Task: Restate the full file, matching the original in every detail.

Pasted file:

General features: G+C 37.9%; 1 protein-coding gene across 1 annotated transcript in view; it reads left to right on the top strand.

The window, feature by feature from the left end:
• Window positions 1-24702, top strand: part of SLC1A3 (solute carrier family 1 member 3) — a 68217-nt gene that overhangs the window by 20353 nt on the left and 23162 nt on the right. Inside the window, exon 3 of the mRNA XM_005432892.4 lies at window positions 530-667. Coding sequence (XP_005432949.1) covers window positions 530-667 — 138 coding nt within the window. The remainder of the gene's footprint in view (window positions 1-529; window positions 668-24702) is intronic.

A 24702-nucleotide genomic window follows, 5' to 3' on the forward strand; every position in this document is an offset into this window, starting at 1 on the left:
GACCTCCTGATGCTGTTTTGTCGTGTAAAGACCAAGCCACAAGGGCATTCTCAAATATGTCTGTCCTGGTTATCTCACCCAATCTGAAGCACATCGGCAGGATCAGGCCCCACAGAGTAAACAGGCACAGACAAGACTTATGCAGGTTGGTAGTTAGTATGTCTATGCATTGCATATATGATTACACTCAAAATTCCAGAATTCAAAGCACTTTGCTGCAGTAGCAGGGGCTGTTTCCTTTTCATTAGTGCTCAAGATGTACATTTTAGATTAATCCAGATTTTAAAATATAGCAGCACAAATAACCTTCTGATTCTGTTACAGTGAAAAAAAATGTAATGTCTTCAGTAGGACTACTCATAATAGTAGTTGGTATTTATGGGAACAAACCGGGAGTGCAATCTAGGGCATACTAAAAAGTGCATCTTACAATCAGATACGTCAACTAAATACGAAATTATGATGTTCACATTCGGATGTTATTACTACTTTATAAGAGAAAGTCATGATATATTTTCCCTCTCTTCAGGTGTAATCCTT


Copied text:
General features: G+C 37.9%; 1 protein-coding gene across 1 annotated transcript in view; it reads left to right on the top strand.

The window, feature by feature from the left end:
• Window positions 1-24702, top strand: part of SLC1A3 (solute carrier family 1 member 3) — a 68217-nt gene that overhangs the window by 20353 nt on the left and 23162 nt on the right. Inside the window, exon 3 of the mRNA XM_005432892.4 lies at window positions 530-667. Coding sequence (XP_005432949.1) covers window positions 530-667 — 138 coding nt within the window. The remainder of the gene's footprint in view (window positions 1-529; window positions 668-24702) is intronic.

A 24702-nucleotide genomic window follows, 5' to 3' on the forward strand; every position in this document is an offset into this window, starting at 1 on the left:
GACCTCCTGATGCTGTTTTGTCGTGTAAAGACCAAGCCACAAGGGCATTCTCAAATATGTCTGTCCTGGTTATCTCACCCAATCTGAAGCACATCGGCAGGATCAGGCCCCACAGAGTAAACAGGCACAGACAAGACTTATGCAGGTTGGTAGTTAGTATGTCTATGCATTGCATATATGATTACACTCAAAATTCCAGAATTCAAAGCACTTTGCTGCAGTAGCAGGGGCTGTTTCCTTTTCATTAGTGCTCAAGATGTACATTTTAGATTAATCCAGATTTTAAAATATAGCAGCACAAATAACCTTCTGATTCTGTTACAGTGAAAAAAAATGTAATGTCTTCAGTAGGACTACTCATAATAGTAGTTGGTATTTATGGGAACAAACCGGGAGTGCAATCTAGGGCATACTAAAAAGTGCATCTTACAATCAGATACGTCAACTAAATACGAAATTATGATGTTCACATTCGGATGTTATTACTACTTTATAAGAGAAAGTCATGATATATTTTCCCTCTCTTCAGGTGTAATCCTT